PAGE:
In the grand scheme of things, with war upon us, the economy still tanking, and gasoline pushing two bucks a gallon, it hardly matters that this year's NCAA basketball tournament faces an embarrassment that threatens millions of office pools from coast to coast.
The NCAA selection committee completely overlooked the fact that one of the tournament's 65 teams, Brigham Young University, is a Mormon school, and does not allow its team to play on Sundays.
It will only become an issue should BYU win its first two games. That would put the school into a regional bracket that would require a Sunday contest.
By the time the bracket blunder was addressed, office pools from Portland, Maine, to Portland, Oregon - pools based on the announced matchups all the way through to the Final Four - had already been launched, upsets picked, and cash invested.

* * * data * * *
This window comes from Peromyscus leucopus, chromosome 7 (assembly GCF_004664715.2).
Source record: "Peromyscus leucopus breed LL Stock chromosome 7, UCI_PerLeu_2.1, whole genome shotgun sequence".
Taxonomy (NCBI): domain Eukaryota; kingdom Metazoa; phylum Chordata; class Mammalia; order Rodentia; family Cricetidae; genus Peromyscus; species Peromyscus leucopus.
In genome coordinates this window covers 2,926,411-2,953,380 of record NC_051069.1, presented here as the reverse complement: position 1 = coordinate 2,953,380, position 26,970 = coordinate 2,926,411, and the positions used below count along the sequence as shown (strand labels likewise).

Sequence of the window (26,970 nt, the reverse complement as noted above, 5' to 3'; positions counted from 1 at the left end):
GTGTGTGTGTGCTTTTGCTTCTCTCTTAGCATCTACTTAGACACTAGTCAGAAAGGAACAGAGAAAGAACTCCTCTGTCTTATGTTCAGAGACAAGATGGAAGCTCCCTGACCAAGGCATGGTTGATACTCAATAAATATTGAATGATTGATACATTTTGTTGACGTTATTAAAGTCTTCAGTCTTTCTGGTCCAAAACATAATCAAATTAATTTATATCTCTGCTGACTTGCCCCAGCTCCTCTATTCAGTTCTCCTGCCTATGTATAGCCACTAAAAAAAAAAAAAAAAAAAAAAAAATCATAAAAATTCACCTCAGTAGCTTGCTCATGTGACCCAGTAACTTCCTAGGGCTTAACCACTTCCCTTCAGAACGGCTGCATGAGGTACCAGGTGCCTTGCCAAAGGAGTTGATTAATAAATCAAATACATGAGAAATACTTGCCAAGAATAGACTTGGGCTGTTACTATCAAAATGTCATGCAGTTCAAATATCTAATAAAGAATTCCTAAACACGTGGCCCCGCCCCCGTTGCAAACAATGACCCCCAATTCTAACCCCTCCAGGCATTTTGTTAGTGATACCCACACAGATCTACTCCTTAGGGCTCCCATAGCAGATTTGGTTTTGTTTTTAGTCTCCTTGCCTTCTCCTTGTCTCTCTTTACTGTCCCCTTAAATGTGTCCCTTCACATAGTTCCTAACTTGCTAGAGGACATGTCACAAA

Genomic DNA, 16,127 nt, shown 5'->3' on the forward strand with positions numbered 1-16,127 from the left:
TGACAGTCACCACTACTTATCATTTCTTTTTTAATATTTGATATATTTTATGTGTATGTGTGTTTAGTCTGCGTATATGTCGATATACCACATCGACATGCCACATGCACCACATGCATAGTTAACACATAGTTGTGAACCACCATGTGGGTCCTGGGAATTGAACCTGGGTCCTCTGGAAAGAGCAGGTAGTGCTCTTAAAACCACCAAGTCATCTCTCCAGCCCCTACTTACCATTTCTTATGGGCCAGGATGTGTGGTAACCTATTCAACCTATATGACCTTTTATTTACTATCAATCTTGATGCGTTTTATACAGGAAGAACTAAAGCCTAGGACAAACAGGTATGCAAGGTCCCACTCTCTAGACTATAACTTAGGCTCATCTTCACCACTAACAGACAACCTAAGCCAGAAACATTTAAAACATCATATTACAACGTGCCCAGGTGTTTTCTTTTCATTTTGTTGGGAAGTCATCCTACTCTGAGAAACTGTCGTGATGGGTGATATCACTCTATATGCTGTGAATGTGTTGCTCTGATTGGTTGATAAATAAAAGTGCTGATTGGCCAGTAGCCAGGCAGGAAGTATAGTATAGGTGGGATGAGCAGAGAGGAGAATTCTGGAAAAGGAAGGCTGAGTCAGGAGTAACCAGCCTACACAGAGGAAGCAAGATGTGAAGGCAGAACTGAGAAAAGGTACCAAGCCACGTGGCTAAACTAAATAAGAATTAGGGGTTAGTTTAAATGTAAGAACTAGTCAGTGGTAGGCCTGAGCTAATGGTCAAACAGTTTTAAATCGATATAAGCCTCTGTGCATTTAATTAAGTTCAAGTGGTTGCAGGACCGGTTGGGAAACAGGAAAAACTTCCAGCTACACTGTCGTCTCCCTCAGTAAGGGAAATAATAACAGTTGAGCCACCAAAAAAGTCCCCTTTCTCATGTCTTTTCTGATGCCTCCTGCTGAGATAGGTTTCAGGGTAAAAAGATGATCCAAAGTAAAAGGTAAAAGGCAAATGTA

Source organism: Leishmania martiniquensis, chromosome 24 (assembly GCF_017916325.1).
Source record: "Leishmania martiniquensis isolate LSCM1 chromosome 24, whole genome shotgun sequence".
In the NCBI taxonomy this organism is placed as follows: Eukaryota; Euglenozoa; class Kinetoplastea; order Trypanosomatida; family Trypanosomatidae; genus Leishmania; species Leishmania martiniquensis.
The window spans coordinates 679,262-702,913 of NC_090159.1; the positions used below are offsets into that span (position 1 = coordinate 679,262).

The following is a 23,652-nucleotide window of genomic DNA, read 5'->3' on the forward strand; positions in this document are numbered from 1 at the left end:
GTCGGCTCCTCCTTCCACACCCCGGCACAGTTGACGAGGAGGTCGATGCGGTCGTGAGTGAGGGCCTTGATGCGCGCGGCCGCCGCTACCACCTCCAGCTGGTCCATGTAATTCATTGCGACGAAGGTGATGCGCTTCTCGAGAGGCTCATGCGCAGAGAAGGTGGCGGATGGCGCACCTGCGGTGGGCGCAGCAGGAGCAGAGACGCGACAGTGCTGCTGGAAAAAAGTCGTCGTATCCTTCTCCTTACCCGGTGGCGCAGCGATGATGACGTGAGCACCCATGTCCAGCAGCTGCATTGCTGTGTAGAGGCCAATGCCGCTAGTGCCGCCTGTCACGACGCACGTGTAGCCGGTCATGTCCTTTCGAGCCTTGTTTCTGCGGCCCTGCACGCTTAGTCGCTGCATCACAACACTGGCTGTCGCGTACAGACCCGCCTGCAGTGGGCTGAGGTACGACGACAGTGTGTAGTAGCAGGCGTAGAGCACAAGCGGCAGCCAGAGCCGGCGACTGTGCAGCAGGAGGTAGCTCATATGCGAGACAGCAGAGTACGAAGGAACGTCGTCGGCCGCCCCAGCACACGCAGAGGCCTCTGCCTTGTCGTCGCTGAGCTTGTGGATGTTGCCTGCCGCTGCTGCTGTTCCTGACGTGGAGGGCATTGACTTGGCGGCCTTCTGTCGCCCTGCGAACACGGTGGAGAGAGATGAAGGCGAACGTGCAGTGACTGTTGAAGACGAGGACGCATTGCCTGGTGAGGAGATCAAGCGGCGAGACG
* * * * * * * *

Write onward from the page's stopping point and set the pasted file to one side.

Realistically, BYU has a tough hill to climb. As a 12th seed in its bracket, it must beat No. 5 seed Connecticut tonight and then either Stanford or San Diego on Saturday. However, stranger things have happened; this tournament produces at least one Cinderella team every year, it seems.
The NCAA's plan, should the Cougars catch some magic, is to move BYU to another regional that would involve no Sunday games. But that would then wreak havoc with the betting pool frenzy that sweeps almost every workplace in the land.
The BYU coaches and players could not care less about jeopardizing a technically illegal national passion; they want to win. But it's safe to say that most basketball fans who don't live in Salt Lake City are rooting for form to hold and the Cougars to lose.
Certainly the NCAA selection committee - chaired, interestingly enough, by a BYU alum, Jim Livengood - is hoping that the better team wins tonight in Spokane and reshuffling the deck won't be necessary. Even the BYU athletic director was quoted as saying he's sure his team won't catch a break from the referees (he was kidding, we think).
It would be nice if March Madness referred only to basketball this year, but no matter how this BYU thing turns out, it is a relatively harmless diversion from the stuff that really matters this week.
Events on the other side of the planet warrant all the harmless diversions we can get.